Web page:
Color me totally biased, but one of my best friends is also one of the best cookbook authors on record.  Diane Worthington has written more cookbooks than I have fingers and toes put together.  We started talking food in the late 1970’s when she coined the term “California cuisine.”  It stuck, and so did her style of fresh food, using the best seasonal ingredients, in the easiest and most successful way.  Now she has segued into “seriously simple” using her fresh style to create meals in minutes without sacrificing quality.

SERIOUSLY SIMPLE PARTIES: Recipes, Menus & Advice for Effortless Entertaining combines all her talent into one lovely volume of easy but superb recipes for any occasion.  Sample menus are arranged by season to take advantage of the abundance of fresh produce.  Diane Worthington always wants to make entertaining stress-free and she does so in inspiring menus in this fabulous book.  She emphasizes my kind of list making, organized, pre-prep entertaining so that the host or hostess can enjoy the party as well as the guests.

The book begins with “Party Basics” including the “Party Pantry” loaded with everything from agave syrup and burrata cheese to pancetta and Diane’s famous seriously simple seasoning mix. The author delves into styles of entertaining including sit-down, family style, buffet, potluck, and outdoors.  There is a section on “stocking the bar,” “party essentials,” and one on “setting the table.”

The sample menus are a great starting off point for those who need the security of a planned meal but, the menus also inspire you to mix and match.  The autumn menu that I can’t wait to try is the “Paella Party” including prosciutto-wrapped figs with burrata & port & balsamic syrup; tapas platter; white gazpacho or arugula salad with roasted grapes, oven–baked paella; and Limoncello zabaglione with fresh berries.  I know that when I cook one of Diane’s recipes, it will work, and I will surely get applause.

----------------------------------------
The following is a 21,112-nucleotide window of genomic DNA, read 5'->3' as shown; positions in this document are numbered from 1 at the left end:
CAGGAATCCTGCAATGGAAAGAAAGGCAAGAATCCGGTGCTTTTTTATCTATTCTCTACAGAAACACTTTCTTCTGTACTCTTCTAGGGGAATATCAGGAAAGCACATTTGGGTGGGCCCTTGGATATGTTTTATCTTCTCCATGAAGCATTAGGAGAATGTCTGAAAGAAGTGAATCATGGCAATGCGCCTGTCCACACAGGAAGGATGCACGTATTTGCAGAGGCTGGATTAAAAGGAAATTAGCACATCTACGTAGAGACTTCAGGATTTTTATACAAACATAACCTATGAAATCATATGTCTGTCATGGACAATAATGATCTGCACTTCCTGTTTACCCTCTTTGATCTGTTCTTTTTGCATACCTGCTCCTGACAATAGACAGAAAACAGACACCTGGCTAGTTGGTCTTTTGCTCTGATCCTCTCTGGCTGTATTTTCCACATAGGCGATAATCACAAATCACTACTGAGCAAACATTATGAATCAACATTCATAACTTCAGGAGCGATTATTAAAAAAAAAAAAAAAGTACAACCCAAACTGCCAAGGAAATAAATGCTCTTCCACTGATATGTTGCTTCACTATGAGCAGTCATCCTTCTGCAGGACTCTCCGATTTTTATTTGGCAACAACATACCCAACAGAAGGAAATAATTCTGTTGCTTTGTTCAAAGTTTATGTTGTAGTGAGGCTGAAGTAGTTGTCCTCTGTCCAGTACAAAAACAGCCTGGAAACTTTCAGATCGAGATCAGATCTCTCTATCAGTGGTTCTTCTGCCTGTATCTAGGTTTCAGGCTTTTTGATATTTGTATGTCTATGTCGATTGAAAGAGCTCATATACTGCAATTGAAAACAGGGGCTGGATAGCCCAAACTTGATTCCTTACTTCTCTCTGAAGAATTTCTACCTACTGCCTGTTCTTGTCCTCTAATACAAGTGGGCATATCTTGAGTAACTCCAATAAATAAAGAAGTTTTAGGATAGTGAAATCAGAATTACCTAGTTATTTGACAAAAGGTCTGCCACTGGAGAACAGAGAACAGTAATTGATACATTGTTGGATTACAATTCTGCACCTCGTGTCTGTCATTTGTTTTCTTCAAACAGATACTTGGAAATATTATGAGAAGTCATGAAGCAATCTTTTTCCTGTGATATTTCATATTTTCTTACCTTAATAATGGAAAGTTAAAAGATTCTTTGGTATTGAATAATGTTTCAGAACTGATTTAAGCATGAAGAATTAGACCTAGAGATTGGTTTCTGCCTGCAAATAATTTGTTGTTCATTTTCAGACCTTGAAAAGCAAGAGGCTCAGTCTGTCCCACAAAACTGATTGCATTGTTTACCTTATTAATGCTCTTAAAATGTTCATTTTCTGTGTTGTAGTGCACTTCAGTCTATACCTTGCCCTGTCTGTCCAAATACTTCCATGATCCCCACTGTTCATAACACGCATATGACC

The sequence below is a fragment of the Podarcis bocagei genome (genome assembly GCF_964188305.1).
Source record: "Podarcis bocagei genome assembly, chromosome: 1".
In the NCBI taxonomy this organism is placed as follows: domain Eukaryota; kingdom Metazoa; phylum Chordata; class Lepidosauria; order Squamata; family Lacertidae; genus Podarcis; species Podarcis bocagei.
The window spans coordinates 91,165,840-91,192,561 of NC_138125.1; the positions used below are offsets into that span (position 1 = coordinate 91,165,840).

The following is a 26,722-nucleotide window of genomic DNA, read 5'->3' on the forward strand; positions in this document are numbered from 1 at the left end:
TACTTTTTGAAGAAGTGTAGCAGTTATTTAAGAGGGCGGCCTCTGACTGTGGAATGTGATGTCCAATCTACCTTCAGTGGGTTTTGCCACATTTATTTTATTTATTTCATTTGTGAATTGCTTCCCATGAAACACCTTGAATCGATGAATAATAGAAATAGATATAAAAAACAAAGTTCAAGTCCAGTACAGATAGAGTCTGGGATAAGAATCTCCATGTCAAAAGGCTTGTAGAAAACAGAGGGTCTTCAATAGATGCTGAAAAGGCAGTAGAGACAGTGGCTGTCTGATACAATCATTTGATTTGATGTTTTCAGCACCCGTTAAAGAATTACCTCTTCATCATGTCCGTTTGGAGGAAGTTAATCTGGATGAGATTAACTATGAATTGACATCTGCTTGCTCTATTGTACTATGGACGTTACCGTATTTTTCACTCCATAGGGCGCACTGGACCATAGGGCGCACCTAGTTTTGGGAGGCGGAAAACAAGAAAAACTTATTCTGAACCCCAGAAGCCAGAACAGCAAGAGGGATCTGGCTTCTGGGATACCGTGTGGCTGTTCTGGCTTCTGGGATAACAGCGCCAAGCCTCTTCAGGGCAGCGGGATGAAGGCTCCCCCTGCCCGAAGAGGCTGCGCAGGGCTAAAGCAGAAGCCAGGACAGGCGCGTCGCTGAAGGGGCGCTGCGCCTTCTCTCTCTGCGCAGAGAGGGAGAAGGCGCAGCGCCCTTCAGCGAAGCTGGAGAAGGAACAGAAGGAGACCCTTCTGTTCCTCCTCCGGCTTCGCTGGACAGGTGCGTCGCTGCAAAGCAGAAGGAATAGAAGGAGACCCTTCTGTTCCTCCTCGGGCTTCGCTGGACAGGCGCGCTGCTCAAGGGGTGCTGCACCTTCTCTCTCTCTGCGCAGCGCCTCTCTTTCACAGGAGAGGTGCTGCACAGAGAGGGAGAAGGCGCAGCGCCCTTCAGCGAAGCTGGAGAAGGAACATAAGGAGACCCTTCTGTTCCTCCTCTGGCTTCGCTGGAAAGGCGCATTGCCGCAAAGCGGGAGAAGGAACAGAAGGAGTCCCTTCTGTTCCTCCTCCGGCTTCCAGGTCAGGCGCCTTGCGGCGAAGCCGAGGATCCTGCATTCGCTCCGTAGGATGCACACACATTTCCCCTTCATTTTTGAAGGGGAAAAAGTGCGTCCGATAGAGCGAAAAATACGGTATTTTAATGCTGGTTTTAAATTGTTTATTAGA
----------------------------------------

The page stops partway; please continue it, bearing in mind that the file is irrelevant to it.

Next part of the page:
For winter try the easy-to-prepare “New Year’s Day Open House Brunch for 8” including a sparkling cocktail, deli frittata; fruit salad with yogurt-honey sauce; doughnut muffin; and cheese platter with assorted breads. For spring, I like the “Weekday Dinner Party for 4 to 6” including pomegranate-marinated grilled lamb chops; steamed spinach; roasted herbed fingerling potatoes; and strawberries and blood oranges with port & balsamic syrup and cookies.  For summer I would choose a “Fourth of July Party for 8 to 16” including assorted dips and crudités, pulled pork with Hawaiian bread buns; sweet corn pudding; summer Caprese salad with watermelon, cucumber & feta relish; and summer stone fruit cobbler.

This book is a must have for any cook!

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